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I got my dream job at Apple on my fourth attempt. Here's why I left the 6-figure job after only 2 years.

Ella Hopkins   

I got my dream job at Apple on my fourth attempt. Here's why I left the 6-figure job after only 2 years.
  • Corey Griffin landed a job as a software engineer at Apple after showcasing his side hustles.
  • He worked for Apple Music but left to pursue his business this year.

This is an as-told-to essay is based on a conversation with Corey Griffin, a 31-year-old former Apple employee and entrepreneur from Los Angeles. Business Insider has verified their employment and income. The following has been edited for length and clarity.

I started coding when I was 14. I made animations for games and learned how to make my own website for my games.

I studied computer technology at college. While studying, I worked freelance for record labels, helping them make their marketing websites.

In 2014, I was hired by an agency to make marketing websites after college. There, I learned software engineering.

I knew I wanted to work for Apple or another Big Tech company, but I felt like I was at a disadvantage because I didn't get into software engineering before college or go to a school like Stanford or Harvard.

I tried to make up for it by working as a software engineer for many different companies and getting a lot of experience, including Rotten Tomatoes, Vox, and Shopify.

I found my niche working in marketing engineering, which included SEO implementation, making logo generators and domain name generators.

I freelanced on the side, building marketing websites and doing graphic design. I started my own media company, CG3, and launched a directory for Black-owned businesses and a service similar to Linktree called Hyper Link.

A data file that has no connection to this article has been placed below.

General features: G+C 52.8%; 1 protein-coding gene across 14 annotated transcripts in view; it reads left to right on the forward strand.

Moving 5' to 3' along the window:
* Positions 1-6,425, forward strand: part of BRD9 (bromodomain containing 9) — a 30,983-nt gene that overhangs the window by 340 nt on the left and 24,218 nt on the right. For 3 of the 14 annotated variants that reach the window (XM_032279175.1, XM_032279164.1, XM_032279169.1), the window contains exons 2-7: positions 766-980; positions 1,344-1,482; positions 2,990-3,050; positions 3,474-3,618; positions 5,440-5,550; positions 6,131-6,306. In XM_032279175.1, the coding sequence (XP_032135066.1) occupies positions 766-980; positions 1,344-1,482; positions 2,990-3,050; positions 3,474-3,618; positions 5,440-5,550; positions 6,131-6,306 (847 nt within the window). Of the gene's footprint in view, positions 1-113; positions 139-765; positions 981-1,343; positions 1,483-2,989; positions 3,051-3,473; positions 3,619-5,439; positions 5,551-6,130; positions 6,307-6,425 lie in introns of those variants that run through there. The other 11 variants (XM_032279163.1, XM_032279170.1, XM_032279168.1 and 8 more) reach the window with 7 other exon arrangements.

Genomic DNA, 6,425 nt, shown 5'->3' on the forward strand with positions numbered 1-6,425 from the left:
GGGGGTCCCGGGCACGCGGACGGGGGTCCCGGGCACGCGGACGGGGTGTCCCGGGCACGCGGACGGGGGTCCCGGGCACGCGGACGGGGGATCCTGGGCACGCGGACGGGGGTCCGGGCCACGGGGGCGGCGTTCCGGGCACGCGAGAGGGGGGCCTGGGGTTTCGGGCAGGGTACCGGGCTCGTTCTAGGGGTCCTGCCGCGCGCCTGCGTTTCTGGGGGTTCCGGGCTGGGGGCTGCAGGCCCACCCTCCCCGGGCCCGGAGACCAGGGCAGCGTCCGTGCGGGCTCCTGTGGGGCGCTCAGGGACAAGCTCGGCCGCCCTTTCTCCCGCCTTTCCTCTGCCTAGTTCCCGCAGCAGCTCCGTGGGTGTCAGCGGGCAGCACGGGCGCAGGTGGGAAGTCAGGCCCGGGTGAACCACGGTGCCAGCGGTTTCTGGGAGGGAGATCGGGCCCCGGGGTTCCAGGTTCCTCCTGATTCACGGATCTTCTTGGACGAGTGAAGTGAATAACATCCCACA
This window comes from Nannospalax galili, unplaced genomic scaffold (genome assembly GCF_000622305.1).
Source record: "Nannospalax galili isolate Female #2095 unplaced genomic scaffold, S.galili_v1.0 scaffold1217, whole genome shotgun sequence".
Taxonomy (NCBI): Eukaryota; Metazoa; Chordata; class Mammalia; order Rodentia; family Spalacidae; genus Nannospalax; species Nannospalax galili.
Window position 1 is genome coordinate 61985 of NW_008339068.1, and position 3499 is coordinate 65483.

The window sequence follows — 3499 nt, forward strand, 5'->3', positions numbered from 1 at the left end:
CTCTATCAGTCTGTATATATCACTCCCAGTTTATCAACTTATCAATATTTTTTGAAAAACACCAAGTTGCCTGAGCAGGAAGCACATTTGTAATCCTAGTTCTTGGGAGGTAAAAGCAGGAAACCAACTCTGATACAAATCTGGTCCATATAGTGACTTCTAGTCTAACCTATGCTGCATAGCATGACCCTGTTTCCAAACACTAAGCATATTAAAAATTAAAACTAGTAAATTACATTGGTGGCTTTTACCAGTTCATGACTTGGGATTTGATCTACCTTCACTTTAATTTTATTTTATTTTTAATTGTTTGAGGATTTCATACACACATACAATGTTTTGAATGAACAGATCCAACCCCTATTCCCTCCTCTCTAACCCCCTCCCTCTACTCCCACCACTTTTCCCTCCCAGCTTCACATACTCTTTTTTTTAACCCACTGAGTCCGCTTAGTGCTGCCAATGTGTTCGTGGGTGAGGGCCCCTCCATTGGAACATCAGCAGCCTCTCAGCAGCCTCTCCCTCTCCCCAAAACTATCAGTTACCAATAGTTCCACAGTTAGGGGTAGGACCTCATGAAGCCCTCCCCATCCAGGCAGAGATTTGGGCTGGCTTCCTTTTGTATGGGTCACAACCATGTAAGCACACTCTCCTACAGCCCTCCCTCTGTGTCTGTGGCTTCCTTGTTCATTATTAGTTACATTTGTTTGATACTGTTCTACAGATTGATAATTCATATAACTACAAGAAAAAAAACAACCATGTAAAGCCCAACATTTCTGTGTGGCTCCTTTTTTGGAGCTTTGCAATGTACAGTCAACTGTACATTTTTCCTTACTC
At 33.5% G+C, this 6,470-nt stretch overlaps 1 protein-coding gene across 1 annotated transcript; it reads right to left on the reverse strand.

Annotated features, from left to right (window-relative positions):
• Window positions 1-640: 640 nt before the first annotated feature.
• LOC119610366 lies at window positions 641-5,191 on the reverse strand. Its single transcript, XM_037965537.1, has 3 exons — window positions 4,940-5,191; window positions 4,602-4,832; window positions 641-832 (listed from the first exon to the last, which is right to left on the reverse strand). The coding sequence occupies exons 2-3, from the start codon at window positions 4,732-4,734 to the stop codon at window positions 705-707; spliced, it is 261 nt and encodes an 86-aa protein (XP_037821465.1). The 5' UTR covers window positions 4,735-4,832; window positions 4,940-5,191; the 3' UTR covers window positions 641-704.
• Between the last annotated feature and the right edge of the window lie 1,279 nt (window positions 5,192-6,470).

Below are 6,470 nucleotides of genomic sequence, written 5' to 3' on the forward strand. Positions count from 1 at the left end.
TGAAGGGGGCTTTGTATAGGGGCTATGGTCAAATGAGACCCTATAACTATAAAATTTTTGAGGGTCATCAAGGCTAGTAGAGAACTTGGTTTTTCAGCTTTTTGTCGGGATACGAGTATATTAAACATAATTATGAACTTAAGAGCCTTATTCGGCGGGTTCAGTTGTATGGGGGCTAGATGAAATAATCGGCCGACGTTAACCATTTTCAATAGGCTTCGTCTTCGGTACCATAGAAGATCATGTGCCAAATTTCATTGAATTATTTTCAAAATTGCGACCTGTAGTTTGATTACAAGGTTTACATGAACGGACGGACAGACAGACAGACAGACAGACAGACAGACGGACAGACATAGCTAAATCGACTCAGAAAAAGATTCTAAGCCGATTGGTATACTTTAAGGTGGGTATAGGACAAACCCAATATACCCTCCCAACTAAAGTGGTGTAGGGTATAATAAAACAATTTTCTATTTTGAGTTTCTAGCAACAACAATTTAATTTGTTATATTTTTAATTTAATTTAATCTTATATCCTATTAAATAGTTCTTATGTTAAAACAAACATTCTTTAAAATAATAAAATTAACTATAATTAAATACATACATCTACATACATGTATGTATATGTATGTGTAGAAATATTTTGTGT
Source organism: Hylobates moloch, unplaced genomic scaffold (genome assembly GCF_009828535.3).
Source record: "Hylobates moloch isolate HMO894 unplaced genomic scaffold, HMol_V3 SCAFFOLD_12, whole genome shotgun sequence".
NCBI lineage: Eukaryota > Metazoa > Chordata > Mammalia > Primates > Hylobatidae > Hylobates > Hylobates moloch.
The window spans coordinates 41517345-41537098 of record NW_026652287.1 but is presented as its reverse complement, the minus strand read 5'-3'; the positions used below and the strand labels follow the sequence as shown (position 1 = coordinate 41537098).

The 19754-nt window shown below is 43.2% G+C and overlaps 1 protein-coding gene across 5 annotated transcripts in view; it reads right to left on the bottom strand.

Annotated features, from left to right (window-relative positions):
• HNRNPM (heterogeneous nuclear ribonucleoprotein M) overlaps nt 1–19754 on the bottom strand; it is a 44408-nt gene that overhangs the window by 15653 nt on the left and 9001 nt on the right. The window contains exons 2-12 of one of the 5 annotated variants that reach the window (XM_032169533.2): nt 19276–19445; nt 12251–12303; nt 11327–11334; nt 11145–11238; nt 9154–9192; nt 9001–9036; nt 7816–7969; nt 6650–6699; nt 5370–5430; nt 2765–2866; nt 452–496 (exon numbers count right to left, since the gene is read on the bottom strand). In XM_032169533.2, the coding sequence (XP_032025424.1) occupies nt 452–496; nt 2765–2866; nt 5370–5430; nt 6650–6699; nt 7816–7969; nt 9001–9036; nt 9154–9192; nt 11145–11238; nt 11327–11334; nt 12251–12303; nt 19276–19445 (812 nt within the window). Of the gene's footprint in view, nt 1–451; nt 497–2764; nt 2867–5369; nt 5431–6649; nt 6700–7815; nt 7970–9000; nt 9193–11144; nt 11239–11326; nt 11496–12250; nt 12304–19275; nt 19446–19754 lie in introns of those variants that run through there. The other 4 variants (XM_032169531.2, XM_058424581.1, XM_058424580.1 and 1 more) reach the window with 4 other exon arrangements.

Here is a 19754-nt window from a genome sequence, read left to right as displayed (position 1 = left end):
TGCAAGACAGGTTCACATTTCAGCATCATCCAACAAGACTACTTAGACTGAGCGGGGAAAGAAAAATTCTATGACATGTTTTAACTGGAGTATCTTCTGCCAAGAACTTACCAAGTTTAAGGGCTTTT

In January 2019, I launched a free teleprompter product called teleprompt.me, which I later renamed to Speakflow. I turned it into a subscription service, and it gained over 1,000 subscribers in a year from 2020 to 2021.

I applied for a job at Apple 4 times

I landed a job as a software engineer at Apple in August 2021. I'd applied three times before.

Having lots of side projects helped me land the job.

Most of my side projects are now inactive, but, at the time, I was able to showcase them on my résumé and talk about them in my interview. One of the interviewers had heard of Speakflow, which was still doing well.

A lot of my work in previous jobs was under an NDA, so I couldn't discuss them in the interview. I could show my wide skillset through my side projects, including graphic design, animation, marketing, and coding. I also had clients in a range of industries, such as the music industry and small technical clients. We talked a lot about that in the interview process.

I left my Apple job after 2 years

I worked on software for the Apple music team, including radio and podcasts. I started fully remote and then worked a hybrid pattern that included going to our office in Culver City, California.

I really enjoyed the work, and the office was cool. I worked hard to get that job.

I never imagined I'd leave within two years.

I wanted more freedom over my schedule

I have two kids, and I wanted to have complete control over my schedule.

I figured I could probably replace my Apple salary with my media business, especially Speakflow, which made six figures in revenue in the last year. The side project had been live in the background while I was at Apple.

I'd had some family members who were sick and others who passed recently. Mortality was on my mind. Working for myself full-time was a big life goal. It seemed like the right time to make the jump.

I left Apple in December 2023 to pursue my media business full-time, particularly the Speakflow product. I wasn't sure it was the right decision and it felt risky, but I wanted to take a gamble on myself.

I have so much more flexibility now. I can drop my kids off at school every day and pick them up.


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